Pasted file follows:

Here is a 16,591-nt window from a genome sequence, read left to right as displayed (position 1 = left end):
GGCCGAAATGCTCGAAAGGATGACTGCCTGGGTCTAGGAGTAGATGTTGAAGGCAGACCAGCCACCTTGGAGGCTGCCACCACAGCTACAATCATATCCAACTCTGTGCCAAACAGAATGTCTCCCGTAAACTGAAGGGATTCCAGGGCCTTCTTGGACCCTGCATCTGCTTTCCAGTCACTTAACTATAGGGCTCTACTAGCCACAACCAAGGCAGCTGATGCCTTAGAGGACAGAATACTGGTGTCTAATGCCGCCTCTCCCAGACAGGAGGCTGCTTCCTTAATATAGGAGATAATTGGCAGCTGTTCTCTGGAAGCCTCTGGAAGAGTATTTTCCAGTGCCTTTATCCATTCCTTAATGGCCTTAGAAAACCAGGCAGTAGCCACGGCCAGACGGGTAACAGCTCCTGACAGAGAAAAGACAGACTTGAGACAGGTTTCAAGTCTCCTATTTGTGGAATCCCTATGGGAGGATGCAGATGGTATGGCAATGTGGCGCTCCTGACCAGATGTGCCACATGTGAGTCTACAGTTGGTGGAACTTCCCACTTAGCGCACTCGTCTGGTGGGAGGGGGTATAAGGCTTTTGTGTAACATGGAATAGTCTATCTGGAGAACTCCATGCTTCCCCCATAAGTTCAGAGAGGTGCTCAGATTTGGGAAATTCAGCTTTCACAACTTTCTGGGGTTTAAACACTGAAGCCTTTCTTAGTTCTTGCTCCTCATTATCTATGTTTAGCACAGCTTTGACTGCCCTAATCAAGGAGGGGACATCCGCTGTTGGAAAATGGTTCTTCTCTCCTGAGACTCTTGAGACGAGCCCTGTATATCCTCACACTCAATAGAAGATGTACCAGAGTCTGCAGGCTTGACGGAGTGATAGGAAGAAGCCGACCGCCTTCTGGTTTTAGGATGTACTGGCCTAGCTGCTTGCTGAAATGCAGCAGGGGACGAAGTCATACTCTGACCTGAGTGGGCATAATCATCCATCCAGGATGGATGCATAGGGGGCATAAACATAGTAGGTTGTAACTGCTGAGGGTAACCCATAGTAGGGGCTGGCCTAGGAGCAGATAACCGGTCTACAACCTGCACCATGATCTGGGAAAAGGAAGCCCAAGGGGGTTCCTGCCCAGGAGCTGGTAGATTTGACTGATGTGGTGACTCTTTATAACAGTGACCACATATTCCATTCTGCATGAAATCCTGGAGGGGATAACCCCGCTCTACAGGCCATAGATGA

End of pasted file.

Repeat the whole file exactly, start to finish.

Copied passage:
Here is a 16,591-nt window from a genome sequence, read left to right as displayed (position 1 = left end):
GGCCGAAATGCTCGAAAGGATGACTGCCTGGGTCTAGGAGTAGATGTTGAAGGCAGACCAGCCACCTTGGAGGCTGCCACCACAGCTACAATCATATCCAACTCTGTGCCAAACAGAATGTCTCCCGTAAACTGAAGGGATTCCAGGGCCTTCTTGGACCCTGCATCTGCTTTCCAGTCACTTAACTATAGGGCTCTACTAGCCACAACCAAGGCAGCTGATGCCTTAGAGGACAGAATACTGGTGTCTAATGCCGCCTCTCCCAGACAGGAGGCTGCTTCCTTAATATAGGAGATAATTGGCAGCTGTTCTCTGGAAGCCTCTGGAAGAGTATTTTCCAGTGCCTTTATCCATTCCTTAATGGCCTTAGAAAACCAGGCAGTAGCCACGGCCAGACGGGTAACAGCTCCTGACAGAGAAAAGACAGACTTGAGACAGGTTTCAAGTCTCCTATTTGTGGAATCCCTATGGGAGGATGCAGATGGTATGGCAATGTGGCGCTCCTGACCAGATGTGCCACATGTGAGTCTACAGTTGGTGGAACTTCCCACTTAGCGCACTCGTCTGGTGGGAGGGGGTATAAGGCTTTTGTGTAACATGGAATAGTCTATCTGGAGAACTCCATGCTTCCCCCATAAGTTCAGAGAGGTGCTCAGATTTGGGAAATTCAGCTTTCACAACTTTCTGGGGTTTAAACACTGAAGCCTTTCTTAGTTCTTGCTCCTCATTATCTATGTTTAGCACAGCTTTGACTGCCCTAATCAAGGAGGGGACATCCGCTGTTGGAAAATGGTTCTTCTCTCCTGAGACTCTTGAGACGAGCCCTGTATATCCTCACACTCAATAGAAGATGTACCAGAGTCTGCAGGCTTGACGGAGTGATAGGAAGAAGCCGACCGCCTTCTGGTTTTAGGATGTACTGGCCTAGCTGCTTGCTGAAATGCAGCAGGGGACGAAGTCATACTCTGACCTGAGTGGGCATAATCATCCATCCAGGATGGATGCATAGGGGGCATAAACATAGTAGGTTGTAACTGCTGAGGGTAACCCATAGTAGGGGCTGGCCTAGGAGCAGATAACCGGTCTACAACCTGCACCATGATCTGGGAAAAGGAAGCCCAAGGGGGTTCCTGCCCAGGAGCTGGTAGATTTGACTGATGTGGTGACTCTTTATAACAGTGACCACATATTCCATTCTGCATGAAATCCTGGAGGGGATAACCCCGCTCTACAGGCCATAGATGA